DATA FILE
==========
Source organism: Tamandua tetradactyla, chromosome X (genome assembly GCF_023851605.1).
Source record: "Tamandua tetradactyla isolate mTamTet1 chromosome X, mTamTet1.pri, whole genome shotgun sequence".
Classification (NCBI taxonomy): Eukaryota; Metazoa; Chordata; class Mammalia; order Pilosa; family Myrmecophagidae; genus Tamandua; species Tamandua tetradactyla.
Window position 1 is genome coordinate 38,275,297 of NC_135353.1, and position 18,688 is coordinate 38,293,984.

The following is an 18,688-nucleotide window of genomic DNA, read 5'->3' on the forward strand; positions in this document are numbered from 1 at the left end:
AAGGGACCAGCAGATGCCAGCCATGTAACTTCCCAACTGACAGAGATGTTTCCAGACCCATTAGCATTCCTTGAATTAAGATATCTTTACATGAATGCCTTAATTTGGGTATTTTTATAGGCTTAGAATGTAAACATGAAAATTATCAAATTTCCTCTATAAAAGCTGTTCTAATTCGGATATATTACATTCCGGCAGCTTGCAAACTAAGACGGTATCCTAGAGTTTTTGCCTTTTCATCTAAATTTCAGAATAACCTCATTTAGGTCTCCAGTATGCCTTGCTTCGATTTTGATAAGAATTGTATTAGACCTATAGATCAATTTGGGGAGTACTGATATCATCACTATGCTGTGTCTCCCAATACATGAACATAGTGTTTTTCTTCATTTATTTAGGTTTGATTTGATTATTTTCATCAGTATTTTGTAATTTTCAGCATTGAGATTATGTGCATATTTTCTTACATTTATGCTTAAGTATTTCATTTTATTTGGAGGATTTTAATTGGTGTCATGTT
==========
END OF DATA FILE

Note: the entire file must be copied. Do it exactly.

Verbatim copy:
Source organism: Tamandua tetradactyla, chromosome X (genome assembly GCF_023851605.1).
Source record: "Tamandua tetradactyla isolate mTamTet1 chromosome X, mTamTet1.pri, whole genome shotgun sequence".
Classification (NCBI taxonomy): Eukaryota; Metazoa; Chordata; class Mammalia; order Pilosa; family Myrmecophagidae; genus Tamandua; species Tamandua tetradactyla.
Window position 1 is genome coordinate 38,275,297 of NC_135353.1, and position 18,688 is coordinate 38,293,984.

The following is an 18,688-nucleotide window of genomic DNA, read 5'->3' on the forward strand; positions in this document are numbered from 1 at the left end:
AAGGGACCAGCAGATGCCAGCCATGTAACTTCCCAACTGACAGAGATGTTTCCAGACCCATTAGCATTCCTTGAATTAAGATATCTTTACATGAATGCCTTAATTTGGGTATTTTTATAGGCTTAGAATGTAAACATGAAAATTATCAAATTTCCTCTATAAAAGCTGTTCTAATTCGGATATATTACATTCCGGCAGCTTGCAAACTAAGACGGTATCCTAGAGTTTTTGCCTTTTCATCTAAATTTCAGAATAACCTCATTTAGGTCTCCAGTATGCCTTGCTTCGATTTTGATAAGAATTGTATTAGACCTATAGATCAATTTGGGGAGTACTGATATCATCACTATGCTGTGTCTCCCAATACATGAACATAGTGTTTTTCTTCATTTATTTAGGTTTGATTTGATTATTTTCATCAGTATTTTGTAATTTTCAGCATTGAGATTATGTGCATATTTTCTTACATTTATGCTTAAGTATTTCATTTTATTTGGAGGATTTTAATTGGTGTCATGTT